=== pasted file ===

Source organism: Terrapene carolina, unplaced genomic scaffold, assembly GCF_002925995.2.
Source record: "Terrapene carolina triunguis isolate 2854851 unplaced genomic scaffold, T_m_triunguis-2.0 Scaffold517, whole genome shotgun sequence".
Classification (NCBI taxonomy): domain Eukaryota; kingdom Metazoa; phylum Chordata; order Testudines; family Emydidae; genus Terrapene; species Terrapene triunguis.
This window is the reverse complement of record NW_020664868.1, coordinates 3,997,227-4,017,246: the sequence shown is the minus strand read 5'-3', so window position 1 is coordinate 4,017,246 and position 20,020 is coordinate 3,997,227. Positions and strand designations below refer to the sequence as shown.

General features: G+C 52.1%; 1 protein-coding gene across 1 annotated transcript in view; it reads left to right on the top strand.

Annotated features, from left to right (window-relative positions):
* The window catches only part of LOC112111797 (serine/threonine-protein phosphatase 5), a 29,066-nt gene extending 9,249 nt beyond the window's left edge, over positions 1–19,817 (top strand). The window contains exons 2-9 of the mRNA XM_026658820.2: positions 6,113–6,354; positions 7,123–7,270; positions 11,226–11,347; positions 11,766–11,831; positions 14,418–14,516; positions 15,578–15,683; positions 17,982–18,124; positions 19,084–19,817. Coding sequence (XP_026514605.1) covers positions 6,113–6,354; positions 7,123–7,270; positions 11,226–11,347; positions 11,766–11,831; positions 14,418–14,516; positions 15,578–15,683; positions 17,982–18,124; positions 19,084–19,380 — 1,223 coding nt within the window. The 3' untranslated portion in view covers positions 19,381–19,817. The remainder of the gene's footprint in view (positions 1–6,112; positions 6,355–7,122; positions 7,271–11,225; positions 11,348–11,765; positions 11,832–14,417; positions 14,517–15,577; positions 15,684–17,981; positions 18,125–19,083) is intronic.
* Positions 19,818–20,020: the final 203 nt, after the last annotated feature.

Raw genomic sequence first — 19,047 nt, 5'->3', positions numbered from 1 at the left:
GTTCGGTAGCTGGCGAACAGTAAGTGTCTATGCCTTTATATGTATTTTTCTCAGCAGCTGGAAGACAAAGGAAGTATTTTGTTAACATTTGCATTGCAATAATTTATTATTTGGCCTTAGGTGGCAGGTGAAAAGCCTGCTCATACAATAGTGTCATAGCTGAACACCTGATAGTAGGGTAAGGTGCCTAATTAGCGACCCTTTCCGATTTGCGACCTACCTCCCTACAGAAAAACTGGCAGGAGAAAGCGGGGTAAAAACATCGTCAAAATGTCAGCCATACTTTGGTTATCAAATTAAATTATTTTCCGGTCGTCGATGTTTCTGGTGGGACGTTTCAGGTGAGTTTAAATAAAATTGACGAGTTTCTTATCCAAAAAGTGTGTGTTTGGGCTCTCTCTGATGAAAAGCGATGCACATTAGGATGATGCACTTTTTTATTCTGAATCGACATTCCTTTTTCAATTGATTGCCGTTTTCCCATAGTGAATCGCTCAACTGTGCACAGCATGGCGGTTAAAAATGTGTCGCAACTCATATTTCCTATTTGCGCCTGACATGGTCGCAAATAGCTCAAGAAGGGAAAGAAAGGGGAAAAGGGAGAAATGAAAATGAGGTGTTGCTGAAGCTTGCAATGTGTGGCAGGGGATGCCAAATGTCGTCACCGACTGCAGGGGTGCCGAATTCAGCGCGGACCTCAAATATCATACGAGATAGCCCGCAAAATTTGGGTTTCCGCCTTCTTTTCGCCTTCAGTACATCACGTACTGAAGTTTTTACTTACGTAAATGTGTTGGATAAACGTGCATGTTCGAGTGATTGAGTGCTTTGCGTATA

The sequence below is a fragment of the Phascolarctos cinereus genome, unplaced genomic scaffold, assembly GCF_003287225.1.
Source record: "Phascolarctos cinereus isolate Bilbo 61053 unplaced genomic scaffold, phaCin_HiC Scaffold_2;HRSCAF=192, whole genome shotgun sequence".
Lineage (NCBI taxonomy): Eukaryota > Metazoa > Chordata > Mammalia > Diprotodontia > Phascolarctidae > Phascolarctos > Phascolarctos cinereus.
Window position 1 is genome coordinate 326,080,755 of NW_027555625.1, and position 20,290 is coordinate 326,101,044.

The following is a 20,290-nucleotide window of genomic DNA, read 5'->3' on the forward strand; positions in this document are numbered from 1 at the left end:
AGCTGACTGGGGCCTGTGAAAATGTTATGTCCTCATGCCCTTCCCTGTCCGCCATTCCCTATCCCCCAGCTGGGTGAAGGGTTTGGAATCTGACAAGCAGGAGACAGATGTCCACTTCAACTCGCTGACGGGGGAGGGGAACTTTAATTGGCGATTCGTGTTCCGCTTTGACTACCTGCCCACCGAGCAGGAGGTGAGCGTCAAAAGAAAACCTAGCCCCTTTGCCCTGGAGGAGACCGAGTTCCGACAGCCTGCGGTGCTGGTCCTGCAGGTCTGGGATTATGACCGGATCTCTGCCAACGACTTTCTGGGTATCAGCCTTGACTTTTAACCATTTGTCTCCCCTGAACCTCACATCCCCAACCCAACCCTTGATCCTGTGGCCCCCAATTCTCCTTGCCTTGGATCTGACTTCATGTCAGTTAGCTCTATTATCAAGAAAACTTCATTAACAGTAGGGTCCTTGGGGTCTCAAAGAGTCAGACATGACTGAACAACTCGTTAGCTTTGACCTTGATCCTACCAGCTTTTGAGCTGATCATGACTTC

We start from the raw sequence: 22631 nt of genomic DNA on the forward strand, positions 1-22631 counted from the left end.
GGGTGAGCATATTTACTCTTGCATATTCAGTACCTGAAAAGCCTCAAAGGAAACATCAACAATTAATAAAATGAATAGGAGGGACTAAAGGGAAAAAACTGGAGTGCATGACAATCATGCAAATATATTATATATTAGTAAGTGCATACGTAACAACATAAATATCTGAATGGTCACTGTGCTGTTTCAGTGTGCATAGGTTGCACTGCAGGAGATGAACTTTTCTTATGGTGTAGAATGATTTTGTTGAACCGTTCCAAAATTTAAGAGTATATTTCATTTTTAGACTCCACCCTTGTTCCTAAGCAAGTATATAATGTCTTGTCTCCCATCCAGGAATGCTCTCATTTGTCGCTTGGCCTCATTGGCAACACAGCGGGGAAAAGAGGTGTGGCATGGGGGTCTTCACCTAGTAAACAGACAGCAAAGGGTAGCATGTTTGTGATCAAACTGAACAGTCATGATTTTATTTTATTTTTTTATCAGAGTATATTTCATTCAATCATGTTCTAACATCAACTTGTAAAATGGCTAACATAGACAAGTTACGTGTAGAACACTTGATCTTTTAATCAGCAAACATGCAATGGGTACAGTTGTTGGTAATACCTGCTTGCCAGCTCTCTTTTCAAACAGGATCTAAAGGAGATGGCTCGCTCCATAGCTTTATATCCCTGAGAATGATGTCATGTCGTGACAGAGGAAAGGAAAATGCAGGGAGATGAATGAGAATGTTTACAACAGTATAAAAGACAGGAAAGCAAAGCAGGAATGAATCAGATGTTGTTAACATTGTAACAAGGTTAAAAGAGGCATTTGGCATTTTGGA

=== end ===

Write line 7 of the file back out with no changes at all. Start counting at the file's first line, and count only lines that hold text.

* The window catches only part of LOC112111797 (serine/threonine-protein phosphatase 5), a 29,066-nt gene extending 9,249 nt beyond the window's left edge, over positions 1–19,817 (top strand). The window contains exons 2-9 of the mRNA XM_026658820.2: positions 6,113–6,354; positions 7,123–7,270; positions 11,226–11,347; positions 11,766–11,831; positions 14,418–14,516; positions 15,578–15,683; positions 17,982–18,124; positions 19,084–19,817. Coding sequence (XP_026514605.1) covers positions 6,113–6,354; positions 7,123–7,270; positions 11,226–11,347; positions 11,766–11,831; positions 14,418–14,516; positions 15,578–15,683; positions 17,982–18,124; positions 19,084–19,380 — 1,223 coding nt within the window. The 3' untranslated portion in view covers positions 19,381–19,817. The remainder of the gene's footprint in view (positions 1–6,112; positions 6,355–7,122; positions 7,271–11,225; positions 11,348–11,765; positions 11,832–14,417; positions 14,517–15,577; positions 15,684–17,981; positions 18,125–19,083) is intronic.